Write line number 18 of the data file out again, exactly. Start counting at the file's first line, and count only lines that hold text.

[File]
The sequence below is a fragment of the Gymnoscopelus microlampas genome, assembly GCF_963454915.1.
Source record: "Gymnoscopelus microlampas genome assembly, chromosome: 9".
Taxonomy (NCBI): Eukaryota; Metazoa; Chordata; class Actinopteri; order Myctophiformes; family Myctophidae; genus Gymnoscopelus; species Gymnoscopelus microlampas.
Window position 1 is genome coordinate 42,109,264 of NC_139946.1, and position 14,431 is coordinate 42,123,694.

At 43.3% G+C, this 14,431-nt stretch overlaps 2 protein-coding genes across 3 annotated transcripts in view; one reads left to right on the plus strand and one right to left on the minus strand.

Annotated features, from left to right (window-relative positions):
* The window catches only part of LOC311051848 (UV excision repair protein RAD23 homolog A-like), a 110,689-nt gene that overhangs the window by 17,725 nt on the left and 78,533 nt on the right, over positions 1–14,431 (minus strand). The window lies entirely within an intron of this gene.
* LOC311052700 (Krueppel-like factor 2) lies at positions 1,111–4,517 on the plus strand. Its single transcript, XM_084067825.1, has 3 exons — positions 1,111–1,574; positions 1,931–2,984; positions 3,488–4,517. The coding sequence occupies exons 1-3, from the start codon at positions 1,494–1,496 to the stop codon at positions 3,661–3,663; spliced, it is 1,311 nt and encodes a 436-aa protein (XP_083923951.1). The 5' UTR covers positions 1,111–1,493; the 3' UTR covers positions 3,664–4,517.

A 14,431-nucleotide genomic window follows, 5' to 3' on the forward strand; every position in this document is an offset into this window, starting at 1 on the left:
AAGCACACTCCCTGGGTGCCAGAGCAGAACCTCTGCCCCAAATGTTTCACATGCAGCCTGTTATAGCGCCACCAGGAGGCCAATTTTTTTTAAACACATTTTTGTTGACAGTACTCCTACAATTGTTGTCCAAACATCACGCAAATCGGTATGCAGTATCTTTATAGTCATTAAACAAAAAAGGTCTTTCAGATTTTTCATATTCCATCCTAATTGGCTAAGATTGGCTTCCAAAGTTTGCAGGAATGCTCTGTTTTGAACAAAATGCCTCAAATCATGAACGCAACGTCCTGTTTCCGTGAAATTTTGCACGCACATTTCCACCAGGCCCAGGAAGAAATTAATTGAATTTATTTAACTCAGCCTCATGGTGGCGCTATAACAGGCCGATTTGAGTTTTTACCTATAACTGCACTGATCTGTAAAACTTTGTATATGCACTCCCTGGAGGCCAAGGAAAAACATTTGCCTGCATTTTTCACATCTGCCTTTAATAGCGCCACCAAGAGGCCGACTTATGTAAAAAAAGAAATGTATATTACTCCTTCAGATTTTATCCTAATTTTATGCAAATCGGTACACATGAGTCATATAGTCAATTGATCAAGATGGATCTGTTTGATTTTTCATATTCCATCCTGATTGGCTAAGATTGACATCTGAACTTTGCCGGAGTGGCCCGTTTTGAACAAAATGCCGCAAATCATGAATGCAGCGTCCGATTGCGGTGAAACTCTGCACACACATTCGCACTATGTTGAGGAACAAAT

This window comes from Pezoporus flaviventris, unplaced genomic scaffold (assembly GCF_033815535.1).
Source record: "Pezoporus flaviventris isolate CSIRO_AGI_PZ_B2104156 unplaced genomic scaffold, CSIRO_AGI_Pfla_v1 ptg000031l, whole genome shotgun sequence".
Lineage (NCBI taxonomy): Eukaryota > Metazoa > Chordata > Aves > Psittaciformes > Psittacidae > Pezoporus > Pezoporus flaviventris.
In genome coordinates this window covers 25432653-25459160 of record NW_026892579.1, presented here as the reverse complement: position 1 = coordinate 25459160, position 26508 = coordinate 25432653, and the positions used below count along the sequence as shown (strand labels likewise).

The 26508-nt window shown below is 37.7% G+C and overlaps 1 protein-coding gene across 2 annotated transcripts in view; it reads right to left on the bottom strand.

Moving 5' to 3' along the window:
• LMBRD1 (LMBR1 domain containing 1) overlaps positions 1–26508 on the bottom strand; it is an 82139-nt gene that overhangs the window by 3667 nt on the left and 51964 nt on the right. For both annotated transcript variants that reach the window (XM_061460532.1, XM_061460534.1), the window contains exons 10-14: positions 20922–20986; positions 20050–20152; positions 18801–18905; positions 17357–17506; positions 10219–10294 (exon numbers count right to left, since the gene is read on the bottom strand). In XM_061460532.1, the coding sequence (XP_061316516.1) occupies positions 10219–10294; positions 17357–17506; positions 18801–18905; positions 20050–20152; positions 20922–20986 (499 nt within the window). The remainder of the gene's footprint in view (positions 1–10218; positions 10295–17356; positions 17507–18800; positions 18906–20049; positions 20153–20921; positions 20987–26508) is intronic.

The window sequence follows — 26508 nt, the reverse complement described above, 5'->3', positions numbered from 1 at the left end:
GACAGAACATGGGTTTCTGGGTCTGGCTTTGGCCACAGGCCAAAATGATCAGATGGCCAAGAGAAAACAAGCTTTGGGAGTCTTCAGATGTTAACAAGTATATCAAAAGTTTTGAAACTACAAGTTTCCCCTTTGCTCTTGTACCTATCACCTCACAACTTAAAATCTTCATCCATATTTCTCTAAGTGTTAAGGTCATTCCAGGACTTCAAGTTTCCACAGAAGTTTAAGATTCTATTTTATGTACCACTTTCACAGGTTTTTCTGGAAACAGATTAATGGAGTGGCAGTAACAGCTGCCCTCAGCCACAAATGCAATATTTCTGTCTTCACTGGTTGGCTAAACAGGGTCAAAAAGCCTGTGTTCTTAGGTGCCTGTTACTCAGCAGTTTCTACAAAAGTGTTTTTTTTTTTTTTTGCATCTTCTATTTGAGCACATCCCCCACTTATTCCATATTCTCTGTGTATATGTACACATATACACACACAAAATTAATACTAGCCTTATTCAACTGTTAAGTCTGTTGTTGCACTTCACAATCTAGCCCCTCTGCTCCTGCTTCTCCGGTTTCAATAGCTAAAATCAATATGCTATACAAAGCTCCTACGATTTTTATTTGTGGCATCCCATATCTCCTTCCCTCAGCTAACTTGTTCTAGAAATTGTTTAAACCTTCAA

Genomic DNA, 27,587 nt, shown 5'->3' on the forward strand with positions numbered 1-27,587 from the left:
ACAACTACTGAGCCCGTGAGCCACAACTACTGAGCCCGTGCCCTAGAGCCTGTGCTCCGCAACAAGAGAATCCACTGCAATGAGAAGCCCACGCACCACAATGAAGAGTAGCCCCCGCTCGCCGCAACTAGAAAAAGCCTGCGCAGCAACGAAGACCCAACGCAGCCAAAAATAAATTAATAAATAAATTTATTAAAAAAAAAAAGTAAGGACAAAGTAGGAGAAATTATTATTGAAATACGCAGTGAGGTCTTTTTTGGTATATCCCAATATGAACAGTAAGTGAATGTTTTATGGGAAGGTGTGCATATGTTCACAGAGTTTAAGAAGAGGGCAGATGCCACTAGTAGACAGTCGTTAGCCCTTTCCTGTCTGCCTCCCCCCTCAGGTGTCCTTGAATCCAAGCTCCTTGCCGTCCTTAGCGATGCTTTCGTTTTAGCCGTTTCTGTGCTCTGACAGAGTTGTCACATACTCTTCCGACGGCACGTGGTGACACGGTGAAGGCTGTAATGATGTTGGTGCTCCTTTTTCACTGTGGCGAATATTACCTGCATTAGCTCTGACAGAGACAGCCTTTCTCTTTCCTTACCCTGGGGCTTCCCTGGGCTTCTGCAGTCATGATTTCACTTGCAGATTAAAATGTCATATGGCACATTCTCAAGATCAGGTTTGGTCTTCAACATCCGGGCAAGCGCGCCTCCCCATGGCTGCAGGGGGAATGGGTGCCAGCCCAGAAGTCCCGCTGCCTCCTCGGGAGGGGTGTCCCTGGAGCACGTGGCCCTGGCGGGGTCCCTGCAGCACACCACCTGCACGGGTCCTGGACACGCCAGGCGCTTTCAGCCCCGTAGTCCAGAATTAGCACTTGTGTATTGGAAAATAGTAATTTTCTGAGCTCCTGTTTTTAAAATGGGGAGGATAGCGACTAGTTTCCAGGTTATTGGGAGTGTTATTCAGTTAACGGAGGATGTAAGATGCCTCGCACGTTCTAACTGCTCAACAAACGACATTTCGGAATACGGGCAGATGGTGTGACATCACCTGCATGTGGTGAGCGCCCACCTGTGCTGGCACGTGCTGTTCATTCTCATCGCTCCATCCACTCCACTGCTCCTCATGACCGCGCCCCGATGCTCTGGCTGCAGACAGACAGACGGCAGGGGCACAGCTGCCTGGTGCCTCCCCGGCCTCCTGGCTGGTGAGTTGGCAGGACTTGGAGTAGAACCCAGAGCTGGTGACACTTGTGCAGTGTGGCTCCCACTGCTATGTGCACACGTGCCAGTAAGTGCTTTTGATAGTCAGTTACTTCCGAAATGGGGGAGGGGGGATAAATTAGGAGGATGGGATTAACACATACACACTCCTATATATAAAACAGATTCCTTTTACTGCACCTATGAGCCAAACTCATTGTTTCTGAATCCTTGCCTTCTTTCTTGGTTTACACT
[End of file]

The window sequence follows — 26508 nt, the reverse complement described above, 5'->3', positions numbered from 1 at the left end: